OK, so you’re looking to travel into the backcountry on your own or as a solo hiker.  Either you have no friends or family and you are truly alone in this world, or the thought of being with your friends and family in the backcountry causes an uncontrollable twitch in the entire left side of your body. Both are good reasons, and there are even more for wanting to go it alone.

But before you do, here are a few simple tips to follow when you decide on some backcountry “you time.”

1. Take a communications device on your solo backpacking trip.  

When you are going out into the great outdoors, you want to be sure you have a means to communicate with someone in the event things don’t go as planned – like you get lost and you are being chased by a grandma dressed up like a wolf.

A device like the Garmin inReach is a great tool. It works as a spot locator, so you can send and receive texts and you can set up tracking so people at home can see where you are in real time (as long as there is satellite signal, so this may not work if you venture into a slot canyon like in Paria Canyon). But, it is an invaluable piece of equipment to have.

2. Tell people where you’re going.

It is extremely important you inform people (notice I said people, not a person) where you are going and when you expect to return. One person is not enough – they could forget you are gone, get lost themselves or have their own lost weekend. The more who know, the better. And if the reason you are going alone is due to the lack of friends and family as mentioned earlier, tell a co-worker, a neighbor and your favorite Starbucks barista (your barista will know when you have not been around). If there is a ranger station or a place to sign in at the trailhead, check in before you start and then remember to check in again when you are finished. They will start a preliminary search if they think you never made it back.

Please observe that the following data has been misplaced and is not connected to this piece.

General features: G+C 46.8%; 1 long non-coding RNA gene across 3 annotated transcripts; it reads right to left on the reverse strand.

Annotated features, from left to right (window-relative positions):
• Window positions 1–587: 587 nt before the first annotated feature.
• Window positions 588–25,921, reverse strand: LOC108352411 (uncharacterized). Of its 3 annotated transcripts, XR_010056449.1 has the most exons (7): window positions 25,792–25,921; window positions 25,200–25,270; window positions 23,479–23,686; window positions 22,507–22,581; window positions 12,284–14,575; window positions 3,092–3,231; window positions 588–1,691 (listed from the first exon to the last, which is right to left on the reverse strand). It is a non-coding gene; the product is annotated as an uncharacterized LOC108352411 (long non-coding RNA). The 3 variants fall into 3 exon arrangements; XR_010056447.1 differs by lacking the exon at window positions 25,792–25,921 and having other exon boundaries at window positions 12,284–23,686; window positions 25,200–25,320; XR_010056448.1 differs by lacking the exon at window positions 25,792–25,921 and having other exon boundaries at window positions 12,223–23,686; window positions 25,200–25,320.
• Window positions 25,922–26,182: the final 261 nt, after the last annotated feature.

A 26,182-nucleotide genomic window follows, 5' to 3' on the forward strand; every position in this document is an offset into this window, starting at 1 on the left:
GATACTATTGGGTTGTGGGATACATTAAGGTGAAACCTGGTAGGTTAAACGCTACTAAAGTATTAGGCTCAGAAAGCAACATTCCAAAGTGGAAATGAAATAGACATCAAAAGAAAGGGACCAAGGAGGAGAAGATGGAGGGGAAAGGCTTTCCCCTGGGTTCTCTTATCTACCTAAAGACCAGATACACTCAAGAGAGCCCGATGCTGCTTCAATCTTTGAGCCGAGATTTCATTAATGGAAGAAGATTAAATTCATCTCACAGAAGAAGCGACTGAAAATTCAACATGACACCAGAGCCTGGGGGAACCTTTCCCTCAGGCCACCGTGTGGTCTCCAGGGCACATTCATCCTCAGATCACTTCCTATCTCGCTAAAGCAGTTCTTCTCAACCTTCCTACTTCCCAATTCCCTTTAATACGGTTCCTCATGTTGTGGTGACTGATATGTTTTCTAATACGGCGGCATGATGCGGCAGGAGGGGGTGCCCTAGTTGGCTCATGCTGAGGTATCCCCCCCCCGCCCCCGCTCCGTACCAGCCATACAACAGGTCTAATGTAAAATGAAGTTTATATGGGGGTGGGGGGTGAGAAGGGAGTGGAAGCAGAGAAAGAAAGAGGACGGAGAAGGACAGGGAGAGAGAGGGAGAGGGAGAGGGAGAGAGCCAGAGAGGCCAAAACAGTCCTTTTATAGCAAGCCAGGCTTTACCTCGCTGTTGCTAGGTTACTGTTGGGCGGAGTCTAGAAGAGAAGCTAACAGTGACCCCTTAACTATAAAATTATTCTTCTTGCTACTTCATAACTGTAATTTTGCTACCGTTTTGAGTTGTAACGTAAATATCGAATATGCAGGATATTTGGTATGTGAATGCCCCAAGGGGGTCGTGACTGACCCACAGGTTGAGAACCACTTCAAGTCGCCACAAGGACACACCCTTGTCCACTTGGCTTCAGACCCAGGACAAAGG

3. Plan a hiking trip that is within your comfort level. 

Don’t pick the most challenging, remote hike you can think of for your solo trip when what you’re used to is moderate and populated.  If the last backcountry trip you did was with a group and you hiked Grand Canyon Rim tio Rim where there are 100s of people, a solo hike off-trail in the Yosemite Wilderness is not the best choice for you.

4. Hike someplace you are already familiar. 

This does not mean it has to be the exact route you have already gone before, but at least make sure it is in the same general area that has similar terrain, climate and type of trail. So if you are familiar with the Superstition Wilderness east of Phoenix, AZ, and you know how to read a map, you should be fine trying out a different, but well-used trail, for your solo adventure.

5. Go with a guide service or find a meetup group. 

Going alone does not necessarily mean going “alone”. You may want to have the companionship or the chance to meet some new people that have the same interests as you – like shepherding rabbits.  You may want a change of scenery, so to speak.

A guide service will help take care of a lot of the logistics and place you in a group with others.  But of course, because you are going with a company that is providing a service with all the applicable insurances, authorizations and just all -out taking care of you (cooking, gear, safety, permits, etc.), there is a cost associated with said service. Compare that to finding a group of like-minded individuals on websites like MeetUp where you are essentially all getting together, but you are on your own with planning, gear and food. Either way, you’ll learn a thing or two about backpacking, camping, hiking and/or backcountry fashion.